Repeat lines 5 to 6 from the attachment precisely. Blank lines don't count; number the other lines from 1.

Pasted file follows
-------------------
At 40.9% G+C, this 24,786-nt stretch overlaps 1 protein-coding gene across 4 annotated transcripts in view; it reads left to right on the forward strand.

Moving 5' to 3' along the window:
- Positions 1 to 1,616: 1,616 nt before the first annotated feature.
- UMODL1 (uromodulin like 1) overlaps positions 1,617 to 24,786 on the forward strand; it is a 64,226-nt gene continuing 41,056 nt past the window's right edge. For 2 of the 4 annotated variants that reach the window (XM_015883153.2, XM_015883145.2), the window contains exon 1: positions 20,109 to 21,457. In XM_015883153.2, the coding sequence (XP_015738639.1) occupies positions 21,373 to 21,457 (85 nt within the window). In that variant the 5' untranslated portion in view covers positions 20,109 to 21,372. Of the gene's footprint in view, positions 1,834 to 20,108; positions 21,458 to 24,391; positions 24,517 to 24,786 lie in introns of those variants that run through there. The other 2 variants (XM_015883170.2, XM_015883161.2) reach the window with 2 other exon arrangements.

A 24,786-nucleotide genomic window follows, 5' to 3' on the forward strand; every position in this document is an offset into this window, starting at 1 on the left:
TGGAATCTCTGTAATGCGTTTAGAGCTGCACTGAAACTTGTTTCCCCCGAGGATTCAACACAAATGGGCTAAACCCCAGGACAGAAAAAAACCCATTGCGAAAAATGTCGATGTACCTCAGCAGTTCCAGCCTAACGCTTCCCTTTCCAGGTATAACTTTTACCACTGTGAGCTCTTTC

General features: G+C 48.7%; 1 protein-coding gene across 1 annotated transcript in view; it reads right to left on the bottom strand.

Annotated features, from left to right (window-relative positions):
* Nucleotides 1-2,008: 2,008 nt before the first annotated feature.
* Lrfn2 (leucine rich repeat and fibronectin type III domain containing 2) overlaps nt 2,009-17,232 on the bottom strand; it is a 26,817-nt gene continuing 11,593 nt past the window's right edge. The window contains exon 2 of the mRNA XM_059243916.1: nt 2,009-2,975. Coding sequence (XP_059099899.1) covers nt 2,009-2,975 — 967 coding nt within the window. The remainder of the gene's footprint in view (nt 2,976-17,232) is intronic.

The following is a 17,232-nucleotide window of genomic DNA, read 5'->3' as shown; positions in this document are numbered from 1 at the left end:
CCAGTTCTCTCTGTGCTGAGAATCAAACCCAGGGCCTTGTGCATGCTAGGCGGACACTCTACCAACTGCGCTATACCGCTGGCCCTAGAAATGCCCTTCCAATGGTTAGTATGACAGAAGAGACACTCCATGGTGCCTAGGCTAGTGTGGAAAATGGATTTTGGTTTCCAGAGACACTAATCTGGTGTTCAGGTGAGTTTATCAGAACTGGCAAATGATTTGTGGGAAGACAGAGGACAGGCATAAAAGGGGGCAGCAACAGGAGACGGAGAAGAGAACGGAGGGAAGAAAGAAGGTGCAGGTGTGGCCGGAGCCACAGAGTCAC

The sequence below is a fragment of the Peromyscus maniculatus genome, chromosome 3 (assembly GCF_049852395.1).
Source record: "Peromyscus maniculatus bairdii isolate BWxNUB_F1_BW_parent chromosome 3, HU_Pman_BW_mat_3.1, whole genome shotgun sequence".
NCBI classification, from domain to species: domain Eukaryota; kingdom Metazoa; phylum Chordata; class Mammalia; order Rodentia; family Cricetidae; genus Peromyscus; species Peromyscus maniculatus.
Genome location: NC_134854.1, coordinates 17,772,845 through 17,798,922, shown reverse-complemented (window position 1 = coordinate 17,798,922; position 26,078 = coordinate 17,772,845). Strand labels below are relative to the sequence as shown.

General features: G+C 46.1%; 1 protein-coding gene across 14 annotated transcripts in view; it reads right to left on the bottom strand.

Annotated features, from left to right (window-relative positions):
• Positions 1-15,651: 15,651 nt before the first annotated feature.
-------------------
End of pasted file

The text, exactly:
A 24,786-nucleotide genomic window follows, 5' to 3' on the forward strand; every position in this document is an offset into this window, starting at 1 on the left:
TGGAATCTCTGTAATGCGTTTAGAGCTGCACTGAAACTTGTTTCCCCCGAGGATTCAACACAAATGGGCTAAACCCCAGGACAGAAAAAAACCCATTGCGAAAAATGTCGATGTACCTCAGCAGTTCCAGCCTAACGCTTCCCTTTCCAGGTATAACTTTTACCACTGTGAGCTCTTTC